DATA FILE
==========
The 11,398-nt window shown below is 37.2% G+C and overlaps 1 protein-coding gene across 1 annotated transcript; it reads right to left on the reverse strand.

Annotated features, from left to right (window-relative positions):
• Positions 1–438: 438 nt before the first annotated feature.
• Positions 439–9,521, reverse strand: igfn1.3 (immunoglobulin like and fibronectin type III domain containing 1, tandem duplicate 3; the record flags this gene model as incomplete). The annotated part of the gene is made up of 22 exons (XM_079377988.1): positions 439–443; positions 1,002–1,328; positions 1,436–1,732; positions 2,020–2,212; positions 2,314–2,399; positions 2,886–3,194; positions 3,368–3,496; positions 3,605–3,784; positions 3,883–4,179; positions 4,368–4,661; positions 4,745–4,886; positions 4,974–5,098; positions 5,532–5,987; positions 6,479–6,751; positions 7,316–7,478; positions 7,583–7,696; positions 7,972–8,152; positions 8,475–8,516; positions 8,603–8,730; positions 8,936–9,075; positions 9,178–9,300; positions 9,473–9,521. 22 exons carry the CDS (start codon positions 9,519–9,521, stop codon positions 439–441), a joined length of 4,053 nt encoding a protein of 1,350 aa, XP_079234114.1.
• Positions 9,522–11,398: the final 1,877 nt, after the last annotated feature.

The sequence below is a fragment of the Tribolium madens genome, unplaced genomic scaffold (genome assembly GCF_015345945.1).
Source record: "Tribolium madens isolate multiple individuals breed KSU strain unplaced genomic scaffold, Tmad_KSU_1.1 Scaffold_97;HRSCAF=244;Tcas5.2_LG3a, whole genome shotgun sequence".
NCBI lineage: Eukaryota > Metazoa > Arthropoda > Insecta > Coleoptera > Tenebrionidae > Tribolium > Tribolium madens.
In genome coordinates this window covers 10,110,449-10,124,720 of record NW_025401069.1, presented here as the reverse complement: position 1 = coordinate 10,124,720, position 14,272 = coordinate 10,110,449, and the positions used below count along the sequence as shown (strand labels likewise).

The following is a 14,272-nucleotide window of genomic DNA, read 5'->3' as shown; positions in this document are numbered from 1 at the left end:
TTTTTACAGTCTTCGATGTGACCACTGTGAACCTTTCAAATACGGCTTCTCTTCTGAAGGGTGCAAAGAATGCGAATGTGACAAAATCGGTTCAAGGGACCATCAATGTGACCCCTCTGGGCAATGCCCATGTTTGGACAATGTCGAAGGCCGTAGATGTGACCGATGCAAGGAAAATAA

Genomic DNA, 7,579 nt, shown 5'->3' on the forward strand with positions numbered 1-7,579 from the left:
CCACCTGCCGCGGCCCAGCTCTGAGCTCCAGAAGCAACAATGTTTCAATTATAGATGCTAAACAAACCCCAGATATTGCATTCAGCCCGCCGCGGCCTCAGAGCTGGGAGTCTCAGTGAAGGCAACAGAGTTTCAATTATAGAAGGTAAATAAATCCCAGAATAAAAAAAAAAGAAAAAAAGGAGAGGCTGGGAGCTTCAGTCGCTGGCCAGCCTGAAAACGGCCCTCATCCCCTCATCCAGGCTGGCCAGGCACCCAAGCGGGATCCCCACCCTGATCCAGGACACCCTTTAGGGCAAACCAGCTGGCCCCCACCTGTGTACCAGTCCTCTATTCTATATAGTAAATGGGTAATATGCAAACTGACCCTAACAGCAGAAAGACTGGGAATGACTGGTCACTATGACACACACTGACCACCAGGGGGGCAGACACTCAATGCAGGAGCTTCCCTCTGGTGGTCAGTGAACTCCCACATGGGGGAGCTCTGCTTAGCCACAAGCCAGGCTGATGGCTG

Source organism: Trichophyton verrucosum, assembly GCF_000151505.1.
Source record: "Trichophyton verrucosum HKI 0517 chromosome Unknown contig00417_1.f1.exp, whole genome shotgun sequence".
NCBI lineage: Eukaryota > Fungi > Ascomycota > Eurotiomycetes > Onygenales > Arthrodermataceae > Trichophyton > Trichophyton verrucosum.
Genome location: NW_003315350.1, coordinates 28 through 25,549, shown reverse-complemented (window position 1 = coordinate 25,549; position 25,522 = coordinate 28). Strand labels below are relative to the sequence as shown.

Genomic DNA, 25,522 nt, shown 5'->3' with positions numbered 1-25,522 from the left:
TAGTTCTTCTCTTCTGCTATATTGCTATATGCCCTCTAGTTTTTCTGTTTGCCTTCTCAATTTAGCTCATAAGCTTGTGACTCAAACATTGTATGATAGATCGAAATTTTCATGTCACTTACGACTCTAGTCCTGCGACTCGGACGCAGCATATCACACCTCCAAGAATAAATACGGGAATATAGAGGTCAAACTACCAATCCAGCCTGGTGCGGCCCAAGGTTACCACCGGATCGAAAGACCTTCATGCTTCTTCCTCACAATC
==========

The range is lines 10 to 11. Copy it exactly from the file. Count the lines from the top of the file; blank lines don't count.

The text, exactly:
The following is a 14,272-nucleotide window of genomic DNA, read 5'->3' as shown; positions in this document are numbered from 1 at the left end:
TTTTTACAGTCTTCGATGTGACCACTGTGAACCTTTCAAATACGGCTTCTCTTCTGAAGGGTGCAAAGAATGCGAATGTGACAAAATCGGTTCAAGGGACCATCAATGTGACCCCTCTGGGCAATGCCCATGTTTGGACAATGTCGAAGGCCGTAGATGTGACCGATGCAAGGAAAATAA